Empirical model

Indirect utility function for state s:

Choice of migration state:

Consumption in a particular state:

Five-variate normal distribution:

empirical specification
Empirical specification
  • Households with a working migrants are identified by the reported remittances. We have no information on characteristics of the migrants except their age.
  • Among abroad destination we cannot differential between India and other countries (small sample).
  • Explanatory variables: can only include variables that are not affected by migration: household productive characteristics, demographics, education of females.
  • Set of characteristics of the localities: labor market, literacy. To control for community-specific characteristics. See Table 2.
empirical results choice of migration state table 3
Empirical results: choice of migration state (Table 3)
  • Households living in wards with historically higher proportion of external migrants are significantly more likely to migrate abroad.
  • Households from the districts with larger shares of internal migrants are more likely to send their members to work inside Nepal.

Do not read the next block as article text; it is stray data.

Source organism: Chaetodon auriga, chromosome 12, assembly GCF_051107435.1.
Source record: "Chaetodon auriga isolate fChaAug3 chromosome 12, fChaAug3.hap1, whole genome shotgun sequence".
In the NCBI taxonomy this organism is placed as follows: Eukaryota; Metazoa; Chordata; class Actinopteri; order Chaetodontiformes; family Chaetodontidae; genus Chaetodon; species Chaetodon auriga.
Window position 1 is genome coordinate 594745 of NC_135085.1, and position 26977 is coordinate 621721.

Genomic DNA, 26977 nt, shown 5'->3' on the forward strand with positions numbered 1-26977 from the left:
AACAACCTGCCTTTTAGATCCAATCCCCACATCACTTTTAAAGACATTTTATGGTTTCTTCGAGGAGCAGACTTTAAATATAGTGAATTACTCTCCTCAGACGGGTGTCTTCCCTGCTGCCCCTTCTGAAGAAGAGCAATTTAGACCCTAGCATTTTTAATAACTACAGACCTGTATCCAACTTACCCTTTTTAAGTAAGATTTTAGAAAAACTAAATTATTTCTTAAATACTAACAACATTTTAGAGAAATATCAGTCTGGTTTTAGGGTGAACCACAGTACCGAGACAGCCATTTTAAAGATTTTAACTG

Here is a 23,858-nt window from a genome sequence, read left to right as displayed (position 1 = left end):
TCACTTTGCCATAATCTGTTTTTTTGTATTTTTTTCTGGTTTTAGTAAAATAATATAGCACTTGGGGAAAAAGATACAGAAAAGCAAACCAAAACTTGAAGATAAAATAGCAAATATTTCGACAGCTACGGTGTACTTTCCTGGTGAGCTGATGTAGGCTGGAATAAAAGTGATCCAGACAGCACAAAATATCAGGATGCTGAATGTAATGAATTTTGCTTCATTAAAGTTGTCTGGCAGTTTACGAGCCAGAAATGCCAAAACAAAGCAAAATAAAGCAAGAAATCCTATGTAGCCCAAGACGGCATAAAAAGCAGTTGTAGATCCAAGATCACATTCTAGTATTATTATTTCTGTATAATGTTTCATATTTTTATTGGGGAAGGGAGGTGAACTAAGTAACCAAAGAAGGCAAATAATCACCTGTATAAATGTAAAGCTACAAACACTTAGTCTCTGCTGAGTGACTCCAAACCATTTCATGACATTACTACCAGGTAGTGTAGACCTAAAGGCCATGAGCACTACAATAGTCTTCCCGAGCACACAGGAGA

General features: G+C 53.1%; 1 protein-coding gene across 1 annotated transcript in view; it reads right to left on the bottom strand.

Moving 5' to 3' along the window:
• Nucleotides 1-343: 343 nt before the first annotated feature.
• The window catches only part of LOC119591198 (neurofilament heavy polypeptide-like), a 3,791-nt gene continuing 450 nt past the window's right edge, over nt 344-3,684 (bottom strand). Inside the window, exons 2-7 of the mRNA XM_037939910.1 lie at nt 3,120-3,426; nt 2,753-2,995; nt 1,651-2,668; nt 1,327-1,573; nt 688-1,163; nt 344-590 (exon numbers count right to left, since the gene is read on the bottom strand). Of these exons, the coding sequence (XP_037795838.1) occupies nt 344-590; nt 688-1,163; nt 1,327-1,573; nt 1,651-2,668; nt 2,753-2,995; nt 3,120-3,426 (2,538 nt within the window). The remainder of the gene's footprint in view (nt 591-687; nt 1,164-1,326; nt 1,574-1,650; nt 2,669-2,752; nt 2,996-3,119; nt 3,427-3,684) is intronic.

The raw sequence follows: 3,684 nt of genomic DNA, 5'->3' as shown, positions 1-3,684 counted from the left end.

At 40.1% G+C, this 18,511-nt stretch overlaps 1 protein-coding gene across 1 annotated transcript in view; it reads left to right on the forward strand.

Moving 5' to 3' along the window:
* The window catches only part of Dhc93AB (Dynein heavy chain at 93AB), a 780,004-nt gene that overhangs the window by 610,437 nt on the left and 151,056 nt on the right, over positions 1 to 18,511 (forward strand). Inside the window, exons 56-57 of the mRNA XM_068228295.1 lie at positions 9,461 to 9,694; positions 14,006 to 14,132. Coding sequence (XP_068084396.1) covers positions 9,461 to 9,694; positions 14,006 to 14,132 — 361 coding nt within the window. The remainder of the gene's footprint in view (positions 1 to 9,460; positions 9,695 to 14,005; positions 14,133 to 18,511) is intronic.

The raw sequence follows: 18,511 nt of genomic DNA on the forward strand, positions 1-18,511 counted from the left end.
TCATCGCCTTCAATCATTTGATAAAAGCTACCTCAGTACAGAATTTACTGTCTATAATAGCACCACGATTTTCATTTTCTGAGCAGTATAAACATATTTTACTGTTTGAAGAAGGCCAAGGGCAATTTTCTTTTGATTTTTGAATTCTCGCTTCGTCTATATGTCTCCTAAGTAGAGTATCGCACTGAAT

• Large households, households with a higher proportion of adult males and households with less educated females are more likely to have their member working outside Nepal.
  • Newars are more likely to migrate within Nepal. Dalits prefer to send their members abroad.
  • Households with large plots are more likely to have a migrant.
  • The probability to have a migrant is lower among the low-wealth households.
  • Individuals residing in Katmandu are less likely to migrate relative to respondents living in other areas of Nepal. Households from Rural Western Mountains and Hills are more likely to migrate.
  • Households living in wards with higher proportion of the illiterates are less likely to migrate. Households from the wards with a large share of wage employment are less likely to send members to work inside Nepal.
empirical results consumption equation table 4
Empirical results: consumption equation(Table 4)